Getty Images

The Social: Kids these days

By Jason CrookFebruary 13, 2018, 7:30 pm

An up-and-coming pro deletes his Twitter account after forgetting the first rule of the social media website – don't tweet, Billy Hurley provides us with one of the funniest moments of the year so far – at Jordan Spieth's expense, and the best shot of the week comes from Jim Nantz's backyard – twice.

All that and more in this week's edition of The Social.

You may think you know it all in your mid-20s, but you most certainly do not. Almost everyone learns this lesson at some point around that age range. On Sunday, it was Lee McCoy’s turn.

McCoy, the 24-year-old who flashed his potential by finishing fourth at the 2016 Valspar Championship as an amateur in 2016, had a rough ending to the Tour's Club Colombia Championship, falling from inside the top 10 to a T-20 finish after bogeying two of his final three holes.

The University of Georgia product took his frustrations out on Twitter after the round, complaining about the kids in the galleries that were there “only to try and get free stuff from us” and said he taught one kid a “life lesson” by refusing to give him anything as he walked off the 18th green.

He also fired off a tweet comparing President Donald Trump’s United States to countries in South America before deleting his account because of the backlash.

Who knows the real story? Perhaps McCoy is right that the children who showed up to the Club Colombia Championship had no real interest in the golf tournament and were only there for some free souvenirs. Perhaps they were even rude about how they went about asking.

But … waging war on little kids seems like a public relations battle you simply aren’t going to win. Unless they’re the sisters from “The Shining,” you're going to have a hard time getting people on your side, a fact not lost on McCoy’s peers, who didn’t hesitate to let him have it.

On Tuesday, McCoy offered an apology for his words and actions in an interview with Golf Digest. Lets all just agree to chalk this up as a learning experience and move on. After all, he is just a kid, and kids make mistakes.

Jordan Spieth may be one of the most popular players with fans of the PGA Tour, but he’s going to need some help to win the popular vote amongst his peers after the stunt Billy Hurley pulled on Monday.

Spieth and Hurley are running against each other for Player Advisory Council chairman, and from the looks of the campaign ad Hurley dropped on Twitter, the Navy veteran knows how to play politics.

The 2016 Quicken Loans National winner has to be considered the frontrunner for the seat after everyone saw the hilarious video in which he used Spieth’s own words out of context to make the case that he’s a “dictator,” “pathetic” and a “thief.”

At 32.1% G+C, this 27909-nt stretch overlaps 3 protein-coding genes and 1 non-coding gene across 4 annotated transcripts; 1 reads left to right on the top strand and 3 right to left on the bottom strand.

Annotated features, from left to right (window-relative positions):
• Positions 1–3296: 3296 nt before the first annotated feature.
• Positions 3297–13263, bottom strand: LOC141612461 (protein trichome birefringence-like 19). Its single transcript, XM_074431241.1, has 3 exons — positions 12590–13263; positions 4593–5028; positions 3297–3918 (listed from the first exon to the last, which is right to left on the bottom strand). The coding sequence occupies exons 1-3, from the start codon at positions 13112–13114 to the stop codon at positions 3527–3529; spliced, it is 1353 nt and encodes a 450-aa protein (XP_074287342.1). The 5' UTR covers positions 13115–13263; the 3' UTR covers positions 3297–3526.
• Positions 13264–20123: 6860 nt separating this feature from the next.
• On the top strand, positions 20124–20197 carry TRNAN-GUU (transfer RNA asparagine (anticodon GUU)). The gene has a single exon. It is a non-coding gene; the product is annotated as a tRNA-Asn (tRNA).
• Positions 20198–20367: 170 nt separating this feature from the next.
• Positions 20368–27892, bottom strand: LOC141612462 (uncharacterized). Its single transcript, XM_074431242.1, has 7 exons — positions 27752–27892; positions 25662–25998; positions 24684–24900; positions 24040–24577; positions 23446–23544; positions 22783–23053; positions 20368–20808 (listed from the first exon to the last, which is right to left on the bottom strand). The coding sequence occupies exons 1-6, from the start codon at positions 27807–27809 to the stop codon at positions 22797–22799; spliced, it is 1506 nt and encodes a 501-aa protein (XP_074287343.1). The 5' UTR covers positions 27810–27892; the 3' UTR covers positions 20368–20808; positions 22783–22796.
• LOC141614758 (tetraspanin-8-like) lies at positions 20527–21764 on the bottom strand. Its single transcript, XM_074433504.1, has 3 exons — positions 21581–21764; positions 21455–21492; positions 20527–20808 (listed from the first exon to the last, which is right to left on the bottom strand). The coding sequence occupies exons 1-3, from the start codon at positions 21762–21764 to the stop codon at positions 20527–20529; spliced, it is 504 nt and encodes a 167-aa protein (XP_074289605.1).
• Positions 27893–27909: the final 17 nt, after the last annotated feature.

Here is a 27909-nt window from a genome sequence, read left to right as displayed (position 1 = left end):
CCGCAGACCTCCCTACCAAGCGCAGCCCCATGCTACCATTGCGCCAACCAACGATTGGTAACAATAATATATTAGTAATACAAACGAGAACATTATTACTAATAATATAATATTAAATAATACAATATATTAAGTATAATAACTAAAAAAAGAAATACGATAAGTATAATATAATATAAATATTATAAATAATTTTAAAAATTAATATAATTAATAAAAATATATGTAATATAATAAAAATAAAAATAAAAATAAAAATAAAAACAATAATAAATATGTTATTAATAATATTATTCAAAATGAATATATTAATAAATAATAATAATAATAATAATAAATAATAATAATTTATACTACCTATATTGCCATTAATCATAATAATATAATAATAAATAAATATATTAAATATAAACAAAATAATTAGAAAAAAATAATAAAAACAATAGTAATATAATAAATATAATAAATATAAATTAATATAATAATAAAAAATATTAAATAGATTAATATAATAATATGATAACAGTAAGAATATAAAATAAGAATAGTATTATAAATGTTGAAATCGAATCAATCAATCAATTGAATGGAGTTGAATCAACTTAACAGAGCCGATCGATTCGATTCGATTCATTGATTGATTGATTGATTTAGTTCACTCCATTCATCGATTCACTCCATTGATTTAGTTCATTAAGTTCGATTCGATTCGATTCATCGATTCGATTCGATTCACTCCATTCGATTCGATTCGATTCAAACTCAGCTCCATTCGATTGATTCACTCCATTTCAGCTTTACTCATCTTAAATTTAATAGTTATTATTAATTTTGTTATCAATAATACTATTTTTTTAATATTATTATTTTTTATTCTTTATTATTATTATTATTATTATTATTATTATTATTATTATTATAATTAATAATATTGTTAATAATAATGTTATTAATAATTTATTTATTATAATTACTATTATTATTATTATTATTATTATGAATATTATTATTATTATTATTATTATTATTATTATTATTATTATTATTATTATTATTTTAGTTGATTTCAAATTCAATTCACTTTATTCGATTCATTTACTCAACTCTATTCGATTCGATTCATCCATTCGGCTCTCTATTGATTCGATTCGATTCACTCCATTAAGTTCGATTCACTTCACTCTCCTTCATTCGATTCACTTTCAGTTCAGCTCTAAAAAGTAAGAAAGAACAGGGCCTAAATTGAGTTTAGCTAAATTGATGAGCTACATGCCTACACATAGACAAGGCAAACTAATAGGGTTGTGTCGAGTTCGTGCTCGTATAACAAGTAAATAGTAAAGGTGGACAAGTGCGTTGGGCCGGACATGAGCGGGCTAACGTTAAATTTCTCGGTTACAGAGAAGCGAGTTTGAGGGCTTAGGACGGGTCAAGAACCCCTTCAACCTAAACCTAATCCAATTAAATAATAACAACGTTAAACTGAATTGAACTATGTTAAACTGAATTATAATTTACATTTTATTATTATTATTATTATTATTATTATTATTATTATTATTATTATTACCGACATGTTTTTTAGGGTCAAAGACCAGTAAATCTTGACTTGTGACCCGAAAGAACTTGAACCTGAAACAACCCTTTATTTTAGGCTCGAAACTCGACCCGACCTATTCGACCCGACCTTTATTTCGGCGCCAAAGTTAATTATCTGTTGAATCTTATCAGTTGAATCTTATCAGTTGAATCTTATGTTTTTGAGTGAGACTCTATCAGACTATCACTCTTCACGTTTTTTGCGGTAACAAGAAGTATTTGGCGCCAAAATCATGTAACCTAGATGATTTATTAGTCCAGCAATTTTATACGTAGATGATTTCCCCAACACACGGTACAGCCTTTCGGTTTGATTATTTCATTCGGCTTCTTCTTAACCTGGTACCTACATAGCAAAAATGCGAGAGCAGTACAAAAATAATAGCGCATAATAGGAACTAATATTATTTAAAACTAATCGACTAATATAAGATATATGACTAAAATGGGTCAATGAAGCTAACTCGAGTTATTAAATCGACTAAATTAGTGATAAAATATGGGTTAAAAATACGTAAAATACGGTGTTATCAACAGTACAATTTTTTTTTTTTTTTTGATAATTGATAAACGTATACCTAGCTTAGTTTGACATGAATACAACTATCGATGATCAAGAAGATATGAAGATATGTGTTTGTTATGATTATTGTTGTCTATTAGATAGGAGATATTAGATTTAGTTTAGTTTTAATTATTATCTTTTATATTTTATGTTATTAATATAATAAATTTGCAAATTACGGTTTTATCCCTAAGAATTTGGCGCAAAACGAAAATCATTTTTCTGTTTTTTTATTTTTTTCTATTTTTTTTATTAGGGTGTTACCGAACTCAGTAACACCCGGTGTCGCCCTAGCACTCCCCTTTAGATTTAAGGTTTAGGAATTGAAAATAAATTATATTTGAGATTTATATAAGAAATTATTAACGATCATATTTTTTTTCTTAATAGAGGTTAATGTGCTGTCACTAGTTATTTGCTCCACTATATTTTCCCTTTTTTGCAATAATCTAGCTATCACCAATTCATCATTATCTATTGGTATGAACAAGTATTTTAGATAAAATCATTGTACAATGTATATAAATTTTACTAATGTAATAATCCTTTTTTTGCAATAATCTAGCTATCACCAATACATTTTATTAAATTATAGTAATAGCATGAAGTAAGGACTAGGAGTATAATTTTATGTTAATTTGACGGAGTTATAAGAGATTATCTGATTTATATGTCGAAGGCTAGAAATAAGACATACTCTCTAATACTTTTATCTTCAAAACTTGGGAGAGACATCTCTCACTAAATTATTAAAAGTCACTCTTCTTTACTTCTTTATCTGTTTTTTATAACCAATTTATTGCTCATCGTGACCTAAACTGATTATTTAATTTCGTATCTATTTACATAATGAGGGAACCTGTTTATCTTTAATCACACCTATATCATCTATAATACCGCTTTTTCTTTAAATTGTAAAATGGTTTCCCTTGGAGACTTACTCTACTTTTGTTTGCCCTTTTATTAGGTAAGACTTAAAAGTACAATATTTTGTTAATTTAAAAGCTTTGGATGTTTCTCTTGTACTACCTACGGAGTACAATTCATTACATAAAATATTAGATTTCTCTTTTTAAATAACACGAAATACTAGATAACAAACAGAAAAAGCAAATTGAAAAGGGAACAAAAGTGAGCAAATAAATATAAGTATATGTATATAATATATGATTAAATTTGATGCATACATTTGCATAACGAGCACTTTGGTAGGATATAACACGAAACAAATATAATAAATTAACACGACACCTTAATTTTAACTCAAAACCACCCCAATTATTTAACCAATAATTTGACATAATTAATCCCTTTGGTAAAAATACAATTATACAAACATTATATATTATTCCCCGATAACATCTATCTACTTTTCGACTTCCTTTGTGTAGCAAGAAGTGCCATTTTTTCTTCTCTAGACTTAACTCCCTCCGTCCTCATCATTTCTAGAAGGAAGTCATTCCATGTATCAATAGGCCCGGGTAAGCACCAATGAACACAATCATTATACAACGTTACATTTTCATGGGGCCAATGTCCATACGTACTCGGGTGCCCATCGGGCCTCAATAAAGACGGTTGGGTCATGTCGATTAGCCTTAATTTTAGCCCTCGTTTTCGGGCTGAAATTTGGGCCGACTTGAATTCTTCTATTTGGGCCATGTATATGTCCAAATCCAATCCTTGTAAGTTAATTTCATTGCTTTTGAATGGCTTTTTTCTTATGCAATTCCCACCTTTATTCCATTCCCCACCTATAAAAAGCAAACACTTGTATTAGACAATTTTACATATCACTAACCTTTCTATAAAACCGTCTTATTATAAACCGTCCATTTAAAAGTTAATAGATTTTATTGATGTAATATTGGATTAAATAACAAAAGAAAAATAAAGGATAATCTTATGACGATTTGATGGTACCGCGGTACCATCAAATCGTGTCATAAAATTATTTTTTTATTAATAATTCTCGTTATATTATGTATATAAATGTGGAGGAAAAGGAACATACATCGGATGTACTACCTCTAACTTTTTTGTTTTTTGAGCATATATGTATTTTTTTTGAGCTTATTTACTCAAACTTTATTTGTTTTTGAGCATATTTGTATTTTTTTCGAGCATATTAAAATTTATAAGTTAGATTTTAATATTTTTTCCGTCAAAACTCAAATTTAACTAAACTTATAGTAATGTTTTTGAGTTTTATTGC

But don’t worry, there’s no hard feelings. In fact, Hurley’s ad even flipped the vote of Spieth himself:

As Spieth points out – hard to argue with facts.

In honor of the PyeongChang 2018 Olympic Winter Games, here's Swiss professional skier Fabian Bösch winning all of the gold medals.

As the old saying goes, it’s all fun and games at the AT&T Pebble Beach Pro-Am until the world No. 3 almost gets his head taken off by a ‘90s sitcom star ... then it makes for a pretty good viral video.

That was the situation that went down over the weekend, when Jordan Spieth was nearly beaned in the head by a skulled shot from Ray Romano as he was about to tee off on the fifth hole:

Sure, some people may tire of the celebrity component at Pebble Beach year after year, but if they all decide to use the top players in the world as target practice going forward, this event may just have found have a new identity.

We follow up one of the worst shots of the week with two of the absolute best.

These from the (replica) seventh hole at Pebble Beach (in Jim Nantz' backyard), holes-in-one by Sir Nick Faldo and Billy Horschel:

Nantz seems like a pretty connected dude. Wouldn't put it past him to have Bugs Bunny and a giant magnet brought in for these big-time weeks to spruce things up a bit.

There's not many people in this world who enjoy life more than Andrew “Beef” Johnston, so when he proclaims a week the best ever, it’s worth taking some time to reminisce.

While he may be cutting down on drinking in his off time, Beef, who was in Australia for the ISPS Handa World Super 6 Perth, hasn’t cut out modeling on the beach with Lee Westwood, snorkeling, riding Segways or hanging with koalas. And for that, we thank him.

And bonus ... if you've ever secretly wanted to watch someone fall off a Segway, check out Min Woo Lee at the 43 second mark of the second video. After you stop laughing, feel free to check it out again.

Getty Images

Lincicome grouped with two rookies in Barbasol

By Golf Channel DigitalJuly 17, 2018, 9:54 pm

Brittany Lincicome will tee it up with a pair of rookies when she makes her first start in a PGA Tour event Thursday at the Barbasol Championship at Keene Trace Golf Club in Nicholasville, Ky.

Lincicome, an eight-time LPGA winner, is scheduled to go off the 10th tee at 9:59 a.m. ET in the first round with Sam Ryder, 28, and Conrad Shindler, 29. They’re off the first tee Friday at 2:59 p.m. ET

Lincicome will become just the sixth woman to play in a PGA Tour event, joining Babe Zaharias, Shirley Spork, Annika Sorenstam, Suzy Whaley and Michelle Wie.

“The first three or four holes, I’ll be a nervous wreck, for sure,” Linicome said.



Getty Images

Lincicome thrilled by reception from male pros

By Randall MellJuly 17, 2018, 8:31 pm

Brittany Lincicome wondered how PGA Tour pros would greet her when she arrived to play the Barbasol Championship this week.

She wondered if there would be resentment.

She also wondered how fans at Keene Trace Golf Club in Nicholasville, Ky., would receive her, and if a social media mob would take up pitchforks.

“I can’t stop smiling,” Lincicome said Tuesday after her first practice round upon arriving. “Everyone has been coming up to me and wishing me luck. That means a lot.”

PGA Tour pro Martin Piller, husband of LPGA pro Gerina Piller, welcomed her immediately.

Other pros sought her out on the practice putting green.

She said she was also welcomed joining pros at a table in player dining.

Fans have been stopping her for autographs.

“It has been an awesome reception,” said Dewald Gouws, her husband, a former long-drive competitor. “I think it’s put her much more at ease, seeing the reception she is getting. There’s a lot of mutual respect.”

Lincicome, 32, wasn’t sure if she would be playing a practice round alone Tuesday morning, but when she made her way to the first tee, Domenico Geminiani was there, just about to go off.

He waved Lincicome over.

“He said, `Hey, Brittany, do you want to join me?’” Gouws said. “Come to find out, Dom’s a pretty cool guy.”